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Tsunamis are preceded by changes in magnetic fields

Tsunamis create magnetic fields as they move conductive water through the Earth’s ’s own magnetic fields. A new study from the American Geophysical Union shows that these changes in magnetic fields can be detected minutes before changes in sea level. 

The researchers hope these magnetic field changes will improve early detection of tsunamis. 

“The motion of conductive seawater by tsunamis can generate magnetic fields in the presence of the background geomagnetic main field,” explained the study authors.

“Previous studies found that, using the tsunami-generated seafloor magnetic field, it is possible to predict the propagation direction and wave height prior to the actual arrivals of tsunamis.”

The scientists used data from magnetic fields to predict the height of waves from two tsunamis. 

The predictive power of the magnetic field was tested on a 2009 tsunami in Samoa and a 2010 tsunami in Chile. The research found that in both cases, magnetic fields were detected before water level changes.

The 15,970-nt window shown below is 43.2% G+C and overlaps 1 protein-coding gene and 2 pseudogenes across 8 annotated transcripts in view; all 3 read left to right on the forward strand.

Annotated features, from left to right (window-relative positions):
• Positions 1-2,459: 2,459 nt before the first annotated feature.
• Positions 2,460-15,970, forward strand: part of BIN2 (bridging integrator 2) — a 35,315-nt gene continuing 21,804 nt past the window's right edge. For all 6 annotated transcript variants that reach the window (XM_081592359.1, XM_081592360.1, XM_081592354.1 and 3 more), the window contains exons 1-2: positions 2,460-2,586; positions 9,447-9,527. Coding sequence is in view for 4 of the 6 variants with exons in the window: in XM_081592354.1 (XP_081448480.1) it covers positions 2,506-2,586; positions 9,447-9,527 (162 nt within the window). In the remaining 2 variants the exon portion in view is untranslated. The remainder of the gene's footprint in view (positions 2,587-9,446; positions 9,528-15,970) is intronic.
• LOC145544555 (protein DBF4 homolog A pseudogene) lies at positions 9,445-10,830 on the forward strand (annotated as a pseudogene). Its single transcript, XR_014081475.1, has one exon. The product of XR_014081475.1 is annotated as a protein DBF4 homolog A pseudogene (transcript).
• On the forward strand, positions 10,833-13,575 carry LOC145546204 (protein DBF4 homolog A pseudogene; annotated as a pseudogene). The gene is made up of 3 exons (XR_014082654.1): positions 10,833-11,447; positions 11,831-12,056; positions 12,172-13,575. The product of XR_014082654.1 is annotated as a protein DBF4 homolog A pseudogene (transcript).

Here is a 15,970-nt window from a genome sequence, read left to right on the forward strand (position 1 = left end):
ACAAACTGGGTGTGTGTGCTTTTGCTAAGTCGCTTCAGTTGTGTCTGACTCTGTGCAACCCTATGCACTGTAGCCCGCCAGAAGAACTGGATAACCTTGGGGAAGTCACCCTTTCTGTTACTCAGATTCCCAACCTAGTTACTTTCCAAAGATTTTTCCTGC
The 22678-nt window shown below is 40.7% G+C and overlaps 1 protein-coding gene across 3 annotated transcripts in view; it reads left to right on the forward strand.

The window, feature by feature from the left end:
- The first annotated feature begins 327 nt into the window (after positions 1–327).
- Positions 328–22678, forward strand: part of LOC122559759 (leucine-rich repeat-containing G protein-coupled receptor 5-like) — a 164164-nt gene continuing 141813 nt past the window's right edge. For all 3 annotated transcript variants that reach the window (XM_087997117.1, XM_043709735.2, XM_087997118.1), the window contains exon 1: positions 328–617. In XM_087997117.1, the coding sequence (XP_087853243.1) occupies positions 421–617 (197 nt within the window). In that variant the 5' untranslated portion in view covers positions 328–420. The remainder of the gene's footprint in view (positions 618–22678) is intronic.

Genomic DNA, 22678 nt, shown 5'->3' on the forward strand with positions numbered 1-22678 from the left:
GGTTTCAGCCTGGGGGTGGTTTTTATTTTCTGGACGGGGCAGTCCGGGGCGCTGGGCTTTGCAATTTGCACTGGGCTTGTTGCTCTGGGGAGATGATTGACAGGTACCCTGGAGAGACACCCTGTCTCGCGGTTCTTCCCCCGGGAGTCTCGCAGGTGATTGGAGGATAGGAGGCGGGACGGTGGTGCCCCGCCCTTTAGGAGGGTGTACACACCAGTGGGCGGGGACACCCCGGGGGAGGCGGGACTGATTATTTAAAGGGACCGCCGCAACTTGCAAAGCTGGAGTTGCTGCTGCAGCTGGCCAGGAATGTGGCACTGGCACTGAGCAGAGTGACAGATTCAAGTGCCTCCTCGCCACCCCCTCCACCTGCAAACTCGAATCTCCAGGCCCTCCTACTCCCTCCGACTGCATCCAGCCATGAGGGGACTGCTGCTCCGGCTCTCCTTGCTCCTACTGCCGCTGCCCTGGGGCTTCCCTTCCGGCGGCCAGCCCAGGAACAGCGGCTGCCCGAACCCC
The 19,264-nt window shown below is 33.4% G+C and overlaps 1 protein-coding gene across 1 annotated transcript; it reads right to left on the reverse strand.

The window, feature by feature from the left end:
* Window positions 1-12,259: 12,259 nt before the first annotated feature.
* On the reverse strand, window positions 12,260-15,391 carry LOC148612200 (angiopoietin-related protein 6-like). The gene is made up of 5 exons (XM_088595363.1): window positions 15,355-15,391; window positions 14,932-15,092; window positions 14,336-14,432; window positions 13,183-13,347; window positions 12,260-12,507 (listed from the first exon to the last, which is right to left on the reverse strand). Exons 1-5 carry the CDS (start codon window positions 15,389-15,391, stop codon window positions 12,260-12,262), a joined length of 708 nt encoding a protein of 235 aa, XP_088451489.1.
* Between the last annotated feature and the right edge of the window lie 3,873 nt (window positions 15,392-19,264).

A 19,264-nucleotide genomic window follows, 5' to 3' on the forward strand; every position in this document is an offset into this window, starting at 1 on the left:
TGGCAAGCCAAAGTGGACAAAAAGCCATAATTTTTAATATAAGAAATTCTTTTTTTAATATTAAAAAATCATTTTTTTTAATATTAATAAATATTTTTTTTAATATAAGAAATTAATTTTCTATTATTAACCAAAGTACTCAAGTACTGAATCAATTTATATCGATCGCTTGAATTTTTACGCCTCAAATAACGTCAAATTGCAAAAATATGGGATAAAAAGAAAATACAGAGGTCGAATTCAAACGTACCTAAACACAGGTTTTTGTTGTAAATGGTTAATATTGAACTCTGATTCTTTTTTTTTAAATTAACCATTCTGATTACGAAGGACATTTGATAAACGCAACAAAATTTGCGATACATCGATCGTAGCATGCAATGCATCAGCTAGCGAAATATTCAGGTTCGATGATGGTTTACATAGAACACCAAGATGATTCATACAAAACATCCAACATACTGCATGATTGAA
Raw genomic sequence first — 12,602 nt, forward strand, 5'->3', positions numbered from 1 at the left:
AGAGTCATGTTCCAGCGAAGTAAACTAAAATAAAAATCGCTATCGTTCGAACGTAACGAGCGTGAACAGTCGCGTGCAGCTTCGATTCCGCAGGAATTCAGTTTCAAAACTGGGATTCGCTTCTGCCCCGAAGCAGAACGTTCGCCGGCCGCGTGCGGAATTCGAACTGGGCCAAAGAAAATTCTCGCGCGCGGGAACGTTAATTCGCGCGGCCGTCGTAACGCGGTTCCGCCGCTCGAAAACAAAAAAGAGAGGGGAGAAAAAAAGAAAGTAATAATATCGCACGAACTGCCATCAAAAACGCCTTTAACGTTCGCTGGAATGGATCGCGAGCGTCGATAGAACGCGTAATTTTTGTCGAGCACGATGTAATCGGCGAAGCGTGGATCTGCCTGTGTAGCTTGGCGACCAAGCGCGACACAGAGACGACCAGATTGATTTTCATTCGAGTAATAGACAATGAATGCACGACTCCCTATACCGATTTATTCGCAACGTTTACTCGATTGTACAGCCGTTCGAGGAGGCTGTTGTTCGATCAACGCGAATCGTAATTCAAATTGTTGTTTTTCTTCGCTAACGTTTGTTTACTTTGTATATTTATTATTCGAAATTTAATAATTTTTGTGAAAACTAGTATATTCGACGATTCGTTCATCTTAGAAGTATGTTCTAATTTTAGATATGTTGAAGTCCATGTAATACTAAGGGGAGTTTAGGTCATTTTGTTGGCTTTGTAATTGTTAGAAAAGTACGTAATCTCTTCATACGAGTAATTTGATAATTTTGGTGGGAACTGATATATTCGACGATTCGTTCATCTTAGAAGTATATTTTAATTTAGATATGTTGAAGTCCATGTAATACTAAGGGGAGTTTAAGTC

The study also showed that water depths affect how much earlier the magnetic fields are detectable.

“It is very exciting because in previous studies we didn’t have the observation [of] sea level change,” said study senior author Zhiheng Lin, a geophysicist at Kyoto University.

“We have observations [of] sea level change, and we find that the observation agrees with our magnetic data as well as theoretical simulation.”

Neesha Schnepf, a geomagnetics scientist at University of Colorado Boulder who wasn’t involved in the study, explained the importance of the research.

“They did something that basically needed to be done,” said Schnepf. “We’ve needed a study that compared the magnetic field data with the sea level change from the pressure data, and I’m pretty sure they’re the first to really compare how well the sea level from magnetic field matches the sea level from pressure, so that’s definitely very useful.”

:I think the practical goal would be if your ability to model tsunamis is so improved, you could come up with much better predictions of what areas might need to be warned [and] how badly it might hit certain places.”

The study is published in the Journal of Geophysical Research: Solid Earth.

By Zach Fitzner, Staff Writer

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